What makes Sicily so different? Jeremy Shaw explains what makes a wine tour to Sicily so special.
Sicily is a thrilling destination for its unexpected pleasures and surprises as much as for its better known attractions. The locals call it a separate continent all of its own rather than just an island and it’s not only for the reasons you might expect.
Sicily’s rulers cover an all time great list of empires from the Phoenicians through the Greeks and Romans to the Moors, the Normans, Germans and Spanish. It’s been Spanish much longer that it’s been Italian and has perhaps more impressive Greek temples and theatres than Roman ones. Sicily is the largest island in the Mediterranean and at Mount Etna it is home to Europe’s highest active volcano. The different cultures have made their mark on the architecture, cuisine and feel of the island, echoing the juxtaposition of cultures in Andalucia, western Europe’s other great crossroads in the south.
On a southerly island close to Africa, it’s not surprising to find the richly flavoured lemons, blood oranges, tomatoes and other typical Sicilian fare that adorn the dusty landscape. When you find out that Trapani is closer to Tunis than Naples, it’s then less a shock to find that it’s a regular host of the world couscous championships and home to a wonderful couscous fish dish. In the Baroque south, the Spanish influence still oozes into the spectacular chocolate of Modica, still made to the Aztec recipe that the Spanish imported several centuries ago.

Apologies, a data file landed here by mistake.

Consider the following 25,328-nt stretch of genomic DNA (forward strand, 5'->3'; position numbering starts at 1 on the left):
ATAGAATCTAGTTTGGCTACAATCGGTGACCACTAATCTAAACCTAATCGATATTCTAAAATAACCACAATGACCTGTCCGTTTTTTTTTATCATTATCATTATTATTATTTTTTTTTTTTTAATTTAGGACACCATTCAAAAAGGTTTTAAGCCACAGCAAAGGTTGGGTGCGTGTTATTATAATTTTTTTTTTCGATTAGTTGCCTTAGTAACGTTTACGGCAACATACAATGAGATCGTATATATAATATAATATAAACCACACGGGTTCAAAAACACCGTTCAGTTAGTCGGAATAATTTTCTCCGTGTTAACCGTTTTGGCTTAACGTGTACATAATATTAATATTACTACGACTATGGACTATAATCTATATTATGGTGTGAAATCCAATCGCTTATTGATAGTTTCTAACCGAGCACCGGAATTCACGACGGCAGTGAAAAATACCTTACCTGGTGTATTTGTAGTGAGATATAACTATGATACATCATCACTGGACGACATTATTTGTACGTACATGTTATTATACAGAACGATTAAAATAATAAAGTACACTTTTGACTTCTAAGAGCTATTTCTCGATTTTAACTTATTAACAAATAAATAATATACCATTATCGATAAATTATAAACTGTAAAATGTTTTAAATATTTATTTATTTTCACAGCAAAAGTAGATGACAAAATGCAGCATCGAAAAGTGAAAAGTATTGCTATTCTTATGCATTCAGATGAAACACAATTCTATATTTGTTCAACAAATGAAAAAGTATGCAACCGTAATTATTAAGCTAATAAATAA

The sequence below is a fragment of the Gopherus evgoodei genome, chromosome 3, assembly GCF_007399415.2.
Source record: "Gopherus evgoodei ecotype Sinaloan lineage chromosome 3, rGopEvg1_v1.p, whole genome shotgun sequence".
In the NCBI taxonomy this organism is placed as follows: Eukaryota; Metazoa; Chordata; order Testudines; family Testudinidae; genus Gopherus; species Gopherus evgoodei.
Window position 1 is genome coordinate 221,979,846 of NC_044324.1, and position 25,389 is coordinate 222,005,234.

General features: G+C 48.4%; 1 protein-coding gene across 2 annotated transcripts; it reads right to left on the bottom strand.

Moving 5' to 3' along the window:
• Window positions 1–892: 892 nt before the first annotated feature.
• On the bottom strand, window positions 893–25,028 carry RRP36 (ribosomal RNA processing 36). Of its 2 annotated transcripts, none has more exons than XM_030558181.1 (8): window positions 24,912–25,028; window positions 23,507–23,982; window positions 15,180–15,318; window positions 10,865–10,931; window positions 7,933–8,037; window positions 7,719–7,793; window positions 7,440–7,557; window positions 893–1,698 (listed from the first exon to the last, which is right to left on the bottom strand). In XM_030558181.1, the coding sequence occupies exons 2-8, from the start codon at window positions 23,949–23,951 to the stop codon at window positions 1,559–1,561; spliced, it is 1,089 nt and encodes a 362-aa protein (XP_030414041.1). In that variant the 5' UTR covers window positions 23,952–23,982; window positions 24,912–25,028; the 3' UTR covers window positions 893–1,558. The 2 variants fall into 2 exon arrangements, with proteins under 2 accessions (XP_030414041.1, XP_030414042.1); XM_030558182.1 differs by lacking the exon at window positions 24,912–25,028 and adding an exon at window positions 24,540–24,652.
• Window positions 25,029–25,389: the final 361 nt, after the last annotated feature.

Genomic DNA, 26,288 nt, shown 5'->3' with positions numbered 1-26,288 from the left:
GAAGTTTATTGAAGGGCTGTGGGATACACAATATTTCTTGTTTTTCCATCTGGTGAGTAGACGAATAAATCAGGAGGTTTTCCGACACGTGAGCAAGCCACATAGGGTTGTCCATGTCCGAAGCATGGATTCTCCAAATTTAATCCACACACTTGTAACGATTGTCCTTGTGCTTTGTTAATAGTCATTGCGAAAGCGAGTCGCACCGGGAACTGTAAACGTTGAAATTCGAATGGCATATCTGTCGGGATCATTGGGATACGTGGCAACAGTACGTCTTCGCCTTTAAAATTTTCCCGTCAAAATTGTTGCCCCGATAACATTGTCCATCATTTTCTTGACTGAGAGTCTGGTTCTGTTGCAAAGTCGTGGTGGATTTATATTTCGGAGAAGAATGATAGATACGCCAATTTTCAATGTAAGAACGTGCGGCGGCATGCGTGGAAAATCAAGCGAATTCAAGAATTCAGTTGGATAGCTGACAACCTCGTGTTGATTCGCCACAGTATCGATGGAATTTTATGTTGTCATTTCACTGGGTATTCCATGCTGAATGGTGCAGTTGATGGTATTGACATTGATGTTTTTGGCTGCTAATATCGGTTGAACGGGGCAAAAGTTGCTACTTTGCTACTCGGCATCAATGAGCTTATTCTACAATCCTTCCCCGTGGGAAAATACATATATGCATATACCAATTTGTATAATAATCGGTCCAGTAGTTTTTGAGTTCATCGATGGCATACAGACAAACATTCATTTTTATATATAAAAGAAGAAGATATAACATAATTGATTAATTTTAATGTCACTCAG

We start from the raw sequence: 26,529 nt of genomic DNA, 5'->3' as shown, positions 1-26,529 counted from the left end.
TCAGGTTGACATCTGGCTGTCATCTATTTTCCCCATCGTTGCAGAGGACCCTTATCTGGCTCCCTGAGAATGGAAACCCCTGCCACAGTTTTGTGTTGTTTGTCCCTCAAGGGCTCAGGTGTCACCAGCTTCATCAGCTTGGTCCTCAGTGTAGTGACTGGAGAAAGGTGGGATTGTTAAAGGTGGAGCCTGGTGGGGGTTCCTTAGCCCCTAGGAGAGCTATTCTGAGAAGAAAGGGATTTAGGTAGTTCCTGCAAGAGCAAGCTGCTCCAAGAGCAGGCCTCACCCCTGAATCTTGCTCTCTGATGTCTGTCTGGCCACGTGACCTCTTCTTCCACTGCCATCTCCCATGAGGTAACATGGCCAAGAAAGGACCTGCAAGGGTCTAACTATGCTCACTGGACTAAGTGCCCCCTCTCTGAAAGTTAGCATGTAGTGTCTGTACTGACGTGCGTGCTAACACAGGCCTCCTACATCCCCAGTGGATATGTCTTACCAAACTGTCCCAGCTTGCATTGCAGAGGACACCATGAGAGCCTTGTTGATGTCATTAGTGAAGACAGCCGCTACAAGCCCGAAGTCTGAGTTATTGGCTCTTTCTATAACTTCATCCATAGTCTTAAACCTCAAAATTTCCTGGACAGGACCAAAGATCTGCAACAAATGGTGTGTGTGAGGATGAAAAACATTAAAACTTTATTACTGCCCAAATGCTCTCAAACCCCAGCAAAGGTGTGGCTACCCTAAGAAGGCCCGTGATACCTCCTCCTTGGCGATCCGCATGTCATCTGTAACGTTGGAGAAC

Sicily’s ancient wine culture goes beyond the cyclops tricked into the loss of an eye after a drinking bout with Odysseus but until fairly recently, it was known as little more than a bulk producer of everyday wine in the manner of California’s central valley or La Mancha in Spain. Unlike California and Castile however Sicily has a volcano which enables the growth of ungrafted vines and the gradual development of some ethereally graceful red wines that are more culturally connected to Burgundy and Barolo than the hot climate reds elsewhere on the island. Sicily has started to realise its wine potential in recent decades, Etna’s reds and whites developing a newfound reputation to also allow greater experimentation across the island. Grillo is still used to make Marsala but is now also used for delicious dry whites alongside the reds made from nerello mascalese and nero d’avola.
Sicilian wine and food, like the culture can be viewed geographically from the west to the east and north to south but it’s equally rewarding to look at through a series of cultural lenses, whether that be the ancient Greeks at Agrigento, Lord Nelson in Marsala, the Moors in Trapani or the Aztecs and Spanish in Modica. Join us on a tour or find your own way there if you haven’t already, armed with an open mind and a healthy hunger and thirst for knowledge as well as great wines and food. You won’t regret it.